CHICAGO – Cinemax’s ominous new series “The Knick” is a hospital drama that’s very much in the voice of its director, Steven Soderbergh. Set in New York City at the turn of the 20th century, the series presents the medical world as it inches closer and closer to modernity, while making contemporary parallels to the desperate hustle by surgery room clients and their doctors alike regarding treatment of the human body. What has changed in the politics of medicine? What hasn’t?
CHICAGO – USA and TNT have owned Summer television for the last several years with hits like “White Collar,” “Burn Notice,” “Royal Pains,” and “The Closer”.
CHICAGO – Remember when Amanda Seyfried was the next big star? When she was delightful in “Mamma Mia” and dramatically engaging on “Big Love”? When we were excited that she would work with an auteur like Atom Egoyan? Here are we are, not too long after she was the it girl, and she continues to make bad career decision after bad career decision. “In Time” was disappointing but “Gone,” recently released on Blu-ray and DVD, is a different kind of suck, the kind of movie that barely makes a dent and would have been better served as a Lifetime TV Movie of the Week. Heck, most of those are better.
Update: 5:23 p.m. on May 29, 2012: Prizing quantities changed per studio update
CHICAGO – In our latest psychological thriller edition of HollywoodChicago.com Hookup: Film, we have 3 Blu-rays or DVDs up for grabs for the home entertainment release of “Gone”! One grand-prize winner will also score an Amanda Seyfried-signed “Gone” mini poster!
CHICAGO – The premise of “Gone” is a beguiling notion. What if the victim of a traumatic crime can’t get authorities to believe her? The evidence doesn’t add up, there are no physical signs of struggle and no crime scene is found. Amanda Seyfried plays such a victim, and her very sanity is questioned.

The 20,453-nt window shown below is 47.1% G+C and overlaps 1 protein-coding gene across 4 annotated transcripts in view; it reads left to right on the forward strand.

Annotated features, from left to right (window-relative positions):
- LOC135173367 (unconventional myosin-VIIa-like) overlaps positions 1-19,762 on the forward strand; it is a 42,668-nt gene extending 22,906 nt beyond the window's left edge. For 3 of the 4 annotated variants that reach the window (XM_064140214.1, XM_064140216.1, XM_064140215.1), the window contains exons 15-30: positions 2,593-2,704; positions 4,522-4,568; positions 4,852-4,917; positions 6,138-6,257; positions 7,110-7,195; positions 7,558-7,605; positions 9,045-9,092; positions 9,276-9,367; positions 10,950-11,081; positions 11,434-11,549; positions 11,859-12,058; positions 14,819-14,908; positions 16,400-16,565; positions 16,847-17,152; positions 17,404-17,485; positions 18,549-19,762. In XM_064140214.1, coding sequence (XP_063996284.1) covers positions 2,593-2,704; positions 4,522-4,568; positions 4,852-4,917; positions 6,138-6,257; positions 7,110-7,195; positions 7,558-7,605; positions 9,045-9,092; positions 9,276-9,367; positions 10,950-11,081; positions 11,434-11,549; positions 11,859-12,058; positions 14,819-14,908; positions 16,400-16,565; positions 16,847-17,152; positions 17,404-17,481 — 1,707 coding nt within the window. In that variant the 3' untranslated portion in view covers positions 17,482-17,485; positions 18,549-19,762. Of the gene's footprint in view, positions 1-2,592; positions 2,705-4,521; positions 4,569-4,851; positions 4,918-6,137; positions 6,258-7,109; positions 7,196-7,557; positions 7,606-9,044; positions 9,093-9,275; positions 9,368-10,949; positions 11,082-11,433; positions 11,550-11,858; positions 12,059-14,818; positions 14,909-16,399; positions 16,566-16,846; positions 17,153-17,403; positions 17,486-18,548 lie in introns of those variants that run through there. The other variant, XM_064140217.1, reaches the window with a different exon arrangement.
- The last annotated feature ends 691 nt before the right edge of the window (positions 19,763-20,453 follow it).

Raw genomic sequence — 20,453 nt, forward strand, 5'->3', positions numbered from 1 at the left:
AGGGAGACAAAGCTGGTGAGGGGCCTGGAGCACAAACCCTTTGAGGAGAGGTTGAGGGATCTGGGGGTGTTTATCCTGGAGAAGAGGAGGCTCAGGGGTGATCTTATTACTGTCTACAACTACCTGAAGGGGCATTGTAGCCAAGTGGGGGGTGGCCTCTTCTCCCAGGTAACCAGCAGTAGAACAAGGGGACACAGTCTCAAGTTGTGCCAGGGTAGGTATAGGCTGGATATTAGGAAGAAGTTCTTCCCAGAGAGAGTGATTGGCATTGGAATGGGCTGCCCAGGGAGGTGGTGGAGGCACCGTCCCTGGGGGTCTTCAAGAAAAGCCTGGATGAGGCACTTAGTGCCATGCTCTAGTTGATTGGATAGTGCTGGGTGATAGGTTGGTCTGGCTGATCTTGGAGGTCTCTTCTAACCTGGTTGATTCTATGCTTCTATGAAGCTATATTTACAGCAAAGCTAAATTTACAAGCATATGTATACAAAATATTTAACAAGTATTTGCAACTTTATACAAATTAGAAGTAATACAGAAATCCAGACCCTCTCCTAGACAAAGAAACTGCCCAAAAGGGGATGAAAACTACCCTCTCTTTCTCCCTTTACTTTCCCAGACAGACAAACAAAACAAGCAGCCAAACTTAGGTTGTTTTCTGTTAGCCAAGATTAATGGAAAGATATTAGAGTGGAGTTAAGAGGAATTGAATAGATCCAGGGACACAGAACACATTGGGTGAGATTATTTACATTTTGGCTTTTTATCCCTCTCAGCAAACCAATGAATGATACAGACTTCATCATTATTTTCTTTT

CHICAGO – Just under five years ago, Katherine Heigl became a decently known actress in the film world for her role as Alison in the Judd Apatow film “Knocked Up.” After having been in the show “Grey’s Anatomy” for a few years, Heigl had finally broke into the world of cinema, and seemed to have a decent amount of comedy acting skills.
CHICAGO – I’ll miss Tommy Gavin. FX officially said goodbye this month to the final survivor of their breakthrough slate of dramas as “Rescue Me” joined “The Shield” and “Nip/Tuck” in the great cable show graveyard in the sky. The network has ably moved forward with phase two of their legacy but there was something comforting and reliable about Tommy and the boys on “Rescue Me” still being around. The sixth and final season DVD release serves as a fitting fourth quarter for this talented team.
CHICAGO – It’s hard to believe that we’ve been through six seasons of FX’s beloved “Rescue Me,” a show that never really took off with a very wide audience but has loyal, ardent followers. Being a fan of star Denis Leary for years, I think I can safely say that he’d rather have the small, dedicated following, then one larger but filled with a-holes.
CHICAGO – When the first four episodes of the new season of “Rescue Me” allows the actors to merely live in the shoes of these characters they know so well after five seasons on the air then the show finds some of the magic that it produced more consistently in its superior early seasons. Sadly, the writers know they can’t just shoot a drama about guys hanging out in a firehouse and the scripted drama often doesn’t click.
CHICAGO – “Ghosts of Girlfriends Past” is the cinematic blending of two familiar formulas: the “love, lose and then love again” framework of most romantic comedies with the idea of transforming ghosts from the classic “A Christmas Carol”.
Television Rating: 3.5/5.0
CHICAGO – Denis Leary, Peter Tolan, and Evan Reilly were forced to take a lot of time between “Rescue Me” seasons due to the writer’s strike but they’re back with an amazing 22-episode season planned for FX starting tonight, April 7th, 2009 at 9pm CST. Seamlessly picking up where we left off, “Rescue Me” continues to entertain and maintain its tricky balance between goofy comedy and deadly serious subjects.